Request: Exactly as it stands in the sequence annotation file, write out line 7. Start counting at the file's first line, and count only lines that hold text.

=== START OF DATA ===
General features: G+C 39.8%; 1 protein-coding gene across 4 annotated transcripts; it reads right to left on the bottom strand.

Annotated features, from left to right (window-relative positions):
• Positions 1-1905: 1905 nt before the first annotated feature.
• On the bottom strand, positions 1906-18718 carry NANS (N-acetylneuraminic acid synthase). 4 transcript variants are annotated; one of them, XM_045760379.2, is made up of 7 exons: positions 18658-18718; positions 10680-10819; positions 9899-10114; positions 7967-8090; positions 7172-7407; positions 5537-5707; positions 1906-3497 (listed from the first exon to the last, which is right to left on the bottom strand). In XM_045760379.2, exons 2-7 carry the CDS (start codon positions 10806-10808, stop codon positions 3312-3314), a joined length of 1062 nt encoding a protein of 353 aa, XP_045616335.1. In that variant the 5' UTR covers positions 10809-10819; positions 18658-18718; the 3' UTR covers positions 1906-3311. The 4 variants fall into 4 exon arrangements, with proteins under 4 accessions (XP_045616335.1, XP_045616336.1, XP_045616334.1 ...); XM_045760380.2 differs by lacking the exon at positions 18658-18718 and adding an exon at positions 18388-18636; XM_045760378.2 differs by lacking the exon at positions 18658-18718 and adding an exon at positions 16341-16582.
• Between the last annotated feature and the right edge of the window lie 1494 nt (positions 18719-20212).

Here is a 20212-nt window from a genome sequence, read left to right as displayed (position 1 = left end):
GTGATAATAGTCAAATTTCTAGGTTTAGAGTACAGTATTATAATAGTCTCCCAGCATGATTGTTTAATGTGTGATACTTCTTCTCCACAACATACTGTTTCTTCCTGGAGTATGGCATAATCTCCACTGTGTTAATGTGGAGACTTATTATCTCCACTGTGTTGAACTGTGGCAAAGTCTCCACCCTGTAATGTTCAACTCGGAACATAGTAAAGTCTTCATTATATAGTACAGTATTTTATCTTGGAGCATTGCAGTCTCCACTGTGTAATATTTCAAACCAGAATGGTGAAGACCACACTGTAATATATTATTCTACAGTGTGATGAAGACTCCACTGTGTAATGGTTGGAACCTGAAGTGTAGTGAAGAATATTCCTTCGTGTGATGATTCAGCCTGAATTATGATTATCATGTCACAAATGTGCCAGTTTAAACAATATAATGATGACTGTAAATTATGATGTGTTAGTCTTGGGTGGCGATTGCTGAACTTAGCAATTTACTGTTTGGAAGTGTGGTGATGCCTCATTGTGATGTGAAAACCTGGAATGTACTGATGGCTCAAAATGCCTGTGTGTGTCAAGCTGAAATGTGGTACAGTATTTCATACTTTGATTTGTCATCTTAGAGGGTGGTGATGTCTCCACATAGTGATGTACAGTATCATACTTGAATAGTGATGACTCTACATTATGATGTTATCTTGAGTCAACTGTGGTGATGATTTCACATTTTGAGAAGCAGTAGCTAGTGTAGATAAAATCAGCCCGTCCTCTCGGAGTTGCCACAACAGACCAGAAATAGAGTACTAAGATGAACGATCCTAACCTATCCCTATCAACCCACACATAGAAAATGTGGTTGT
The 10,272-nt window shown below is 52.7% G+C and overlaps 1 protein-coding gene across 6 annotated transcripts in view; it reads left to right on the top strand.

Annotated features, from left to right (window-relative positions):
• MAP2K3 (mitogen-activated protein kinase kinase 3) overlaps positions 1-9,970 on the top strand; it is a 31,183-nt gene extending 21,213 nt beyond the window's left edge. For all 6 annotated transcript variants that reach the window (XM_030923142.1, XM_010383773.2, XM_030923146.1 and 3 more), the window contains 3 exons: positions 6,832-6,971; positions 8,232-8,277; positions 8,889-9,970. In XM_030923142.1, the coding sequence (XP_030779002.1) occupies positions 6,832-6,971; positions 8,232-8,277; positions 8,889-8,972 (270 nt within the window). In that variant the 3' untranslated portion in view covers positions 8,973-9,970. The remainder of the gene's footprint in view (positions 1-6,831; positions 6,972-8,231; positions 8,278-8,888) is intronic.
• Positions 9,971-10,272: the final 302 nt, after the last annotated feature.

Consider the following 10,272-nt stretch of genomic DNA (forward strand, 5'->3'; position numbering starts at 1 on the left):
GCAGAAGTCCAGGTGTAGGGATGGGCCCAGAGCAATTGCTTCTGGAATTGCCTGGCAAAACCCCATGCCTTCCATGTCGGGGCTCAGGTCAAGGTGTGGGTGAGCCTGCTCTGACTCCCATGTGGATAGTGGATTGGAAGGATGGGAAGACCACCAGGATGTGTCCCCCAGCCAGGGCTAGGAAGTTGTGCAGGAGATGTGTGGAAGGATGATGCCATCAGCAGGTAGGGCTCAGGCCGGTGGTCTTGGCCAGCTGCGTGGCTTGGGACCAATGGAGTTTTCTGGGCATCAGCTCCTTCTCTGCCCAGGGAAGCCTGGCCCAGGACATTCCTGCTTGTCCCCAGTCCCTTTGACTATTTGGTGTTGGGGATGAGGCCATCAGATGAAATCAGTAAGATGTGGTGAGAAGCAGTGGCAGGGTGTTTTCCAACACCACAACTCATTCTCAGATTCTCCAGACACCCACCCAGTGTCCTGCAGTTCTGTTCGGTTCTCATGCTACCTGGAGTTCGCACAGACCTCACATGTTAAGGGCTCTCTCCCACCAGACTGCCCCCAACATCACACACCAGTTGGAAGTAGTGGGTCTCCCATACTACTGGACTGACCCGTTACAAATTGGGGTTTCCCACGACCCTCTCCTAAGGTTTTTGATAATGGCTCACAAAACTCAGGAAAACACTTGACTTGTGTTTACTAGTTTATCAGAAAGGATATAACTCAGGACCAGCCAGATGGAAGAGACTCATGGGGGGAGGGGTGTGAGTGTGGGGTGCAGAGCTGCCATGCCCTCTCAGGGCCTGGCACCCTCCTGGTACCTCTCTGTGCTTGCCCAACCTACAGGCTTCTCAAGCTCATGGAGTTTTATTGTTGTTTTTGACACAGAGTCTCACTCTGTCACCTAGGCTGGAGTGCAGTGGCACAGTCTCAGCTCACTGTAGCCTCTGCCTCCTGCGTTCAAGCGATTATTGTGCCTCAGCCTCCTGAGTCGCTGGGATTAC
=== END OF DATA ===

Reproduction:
GTGATAATAGTCAAATTTCTAGGTTTAGAGTACAGTATTATAATAGTCTCCCAGCATGATTGTTTAATGTGTGATACTTCTTCTCCACAACATACTGTTTCTTCCTGGAGTATGGCATAATCTCCACTGTGTTAATGTGGAGACTTATTATCTCCACTGTGTTGAACTGTGGCAAAGTCTCCACCCTGTAATGTTCAACTCGGAACATAGTAAAGTCTTCATTATATAGTACAGTATTTTATCTTGGAGCATTGCAGTCTCCACTGTGTAATATTTCAAACCAGAATGGTGAAGACCACACTGTAATATATTATTCTACAGTGTGATGAAGACTCCACTGTGTAATGGTTGGAACCTGAAGTGTAGTGAAGAATATTCCTTCGTGTGATGATTCAGCCTGAATTATGATTATCATGTCACAAATGTGCCAGTTTAAACAATATAATGATGACTGTAAATTATGATGTGTTAGTCTTGGGTGGCGATTGCTGAACTTAGCAATTTACTGTTTGGAAGTGTGGTGATGCCTCATTGTGATGTGAAAACCTGGAATGTACTGATGGCTCAAAATGCCTGTGTGTGTCAAGCTGAAATGTGGTACAGTATTTCATACTTTGATTTGTCATCTTAGAGGGTGGTGATGTCTCCACATAGTGATGTACAGTATCATACTTGAATAGTGATGACTCTACATTATGATGTTATCTTGAGTCAACTGTGGTGATGATTTCACATTTTGAGAAGCAGTAGCTAGTGTAGATAAAATCAGCCCGTCCTCTCGGAGTTGCCACAACAGACCAGAAATAGAGTACTAAGATGAACGATCCTAACCTATCCCTATCAACCCACACATAGAAAATGTGGTTGT